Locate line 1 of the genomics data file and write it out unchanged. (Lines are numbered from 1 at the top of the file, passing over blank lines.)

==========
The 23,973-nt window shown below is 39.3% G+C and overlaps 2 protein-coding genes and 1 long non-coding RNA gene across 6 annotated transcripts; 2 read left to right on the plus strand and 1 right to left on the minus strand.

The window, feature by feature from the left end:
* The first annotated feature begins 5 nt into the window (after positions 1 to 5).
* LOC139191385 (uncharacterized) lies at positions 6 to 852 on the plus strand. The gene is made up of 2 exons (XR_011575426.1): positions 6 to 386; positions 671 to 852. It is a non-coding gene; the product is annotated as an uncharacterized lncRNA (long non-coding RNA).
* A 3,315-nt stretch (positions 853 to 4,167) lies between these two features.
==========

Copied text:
The 23,973-nt window shown below is 39.3% G+C and overlaps 2 protein-coding genes and 1 long non-coding RNA gene across 6 annotated transcripts; 2 read left to right on the plus strand and 1 right to left on the minus strand.